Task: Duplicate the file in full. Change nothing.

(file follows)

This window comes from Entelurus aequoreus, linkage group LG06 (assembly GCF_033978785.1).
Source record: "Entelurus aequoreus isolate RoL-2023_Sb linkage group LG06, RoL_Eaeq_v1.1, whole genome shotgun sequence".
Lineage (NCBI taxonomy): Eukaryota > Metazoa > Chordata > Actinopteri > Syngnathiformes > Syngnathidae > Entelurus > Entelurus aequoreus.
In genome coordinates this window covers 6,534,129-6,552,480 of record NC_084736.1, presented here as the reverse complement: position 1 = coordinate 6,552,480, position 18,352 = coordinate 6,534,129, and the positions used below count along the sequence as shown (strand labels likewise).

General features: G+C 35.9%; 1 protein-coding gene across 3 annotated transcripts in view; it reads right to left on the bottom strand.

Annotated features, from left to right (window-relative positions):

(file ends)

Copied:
This window comes from Entelurus aequoreus, linkage group LG06 (assembly GCF_033978785.1).
Source record: "Entelurus aequoreus isolate RoL-2023_Sb linkage group LG06, RoL_Eaeq_v1.1, whole genome shotgun sequence".
Lineage (NCBI taxonomy): Eukaryota > Metazoa > Chordata > Actinopteri > Syngnathiformes > Syngnathidae > Entelurus > Entelurus aequoreus.
In genome coordinates this window covers 6,534,129-6,552,480 of record NC_084736.1, presented here as the reverse complement: position 1 = coordinate 6,552,480, position 18,352 = coordinate 6,534,129, and the positions used below count along the sequence as shown (strand labels likewise).

General features: G+C 35.9%; 1 protein-coding gene across 3 annotated transcripts in view; it reads right to left on the bottom strand.

Annotated features, from left to right (window-relative positions):